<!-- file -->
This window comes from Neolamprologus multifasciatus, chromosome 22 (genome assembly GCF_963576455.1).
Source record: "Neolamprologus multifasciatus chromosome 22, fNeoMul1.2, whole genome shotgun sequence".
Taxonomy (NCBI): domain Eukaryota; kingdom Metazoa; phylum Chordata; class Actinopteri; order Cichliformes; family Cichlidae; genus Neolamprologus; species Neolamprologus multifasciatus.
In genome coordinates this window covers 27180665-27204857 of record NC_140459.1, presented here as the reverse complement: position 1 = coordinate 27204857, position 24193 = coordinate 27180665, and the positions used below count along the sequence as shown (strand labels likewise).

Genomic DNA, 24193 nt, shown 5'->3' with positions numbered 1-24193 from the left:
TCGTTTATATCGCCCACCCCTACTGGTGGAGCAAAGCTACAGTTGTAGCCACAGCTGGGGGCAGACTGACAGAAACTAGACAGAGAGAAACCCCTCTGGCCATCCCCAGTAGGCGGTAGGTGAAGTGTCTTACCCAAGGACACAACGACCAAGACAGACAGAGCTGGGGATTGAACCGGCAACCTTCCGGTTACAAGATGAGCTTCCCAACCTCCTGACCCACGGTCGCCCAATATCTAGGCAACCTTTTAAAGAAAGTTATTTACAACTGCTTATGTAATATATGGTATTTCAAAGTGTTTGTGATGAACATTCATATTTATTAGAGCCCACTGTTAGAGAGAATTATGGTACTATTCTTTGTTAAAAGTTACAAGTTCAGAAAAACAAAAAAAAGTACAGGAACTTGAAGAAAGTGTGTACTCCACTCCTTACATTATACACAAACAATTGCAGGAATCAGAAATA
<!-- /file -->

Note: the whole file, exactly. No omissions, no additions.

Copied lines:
This window comes from Neolamprologus multifasciatus, chromosome 22 (genome assembly GCF_963576455.1).
Source record: "Neolamprologus multifasciatus chromosome 22, fNeoMul1.2, whole genome shotgun sequence".
Taxonomy (NCBI): domain Eukaryota; kingdom Metazoa; phylum Chordata; class Actinopteri; order Cichliformes; family Cichlidae; genus Neolamprologus; species Neolamprologus multifasciatus.
In genome coordinates this window covers 27180665-27204857 of record NC_140459.1, presented here as the reverse complement: position 1 = coordinate 27204857, position 24193 = coordinate 27180665, and the positions used below count along the sequence as shown (strand labels likewise).

Genomic DNA, 24193 nt, shown 5'->3' with positions numbered 1-24193 from the left:
TCGTTTATATCGCCCACCCCTACTGGTGGAGCAAAGCTACAGTTGTAGCCACAGCTGGGGGCAGACTGACAGAAACTAGACAGAGAGAAACCCCTCTGGCCATCCCCAGTAGGCGGTAGGTGAAGTGTCTTACCCAAGGACACAACGACCAAGACAGACAGAGCTGGGGATTGAACCGGCAACCTTCCGGTTACAAGATGAGCTTCCCAACCTCCTGACCCACGGTCGCCCAATATCTAGGCAACCTTTTAAAGAAAGTTATTTACAACTGCTTATGTAATATATGGTATTTCAAAGTGTTTGTGATGAACATTCATATTTATTAGAGCCCACTGTTAGAGAGAATTATGGTACTATTCTTTGTTAAAAGTTACAAGTTCAGAAAAACAAAAAAAAGTACAGGAACTTGAAGAAAGTGTGTACTCCACTCCTTACATTATACACAAACAATTGCAGGAATCAGAAATA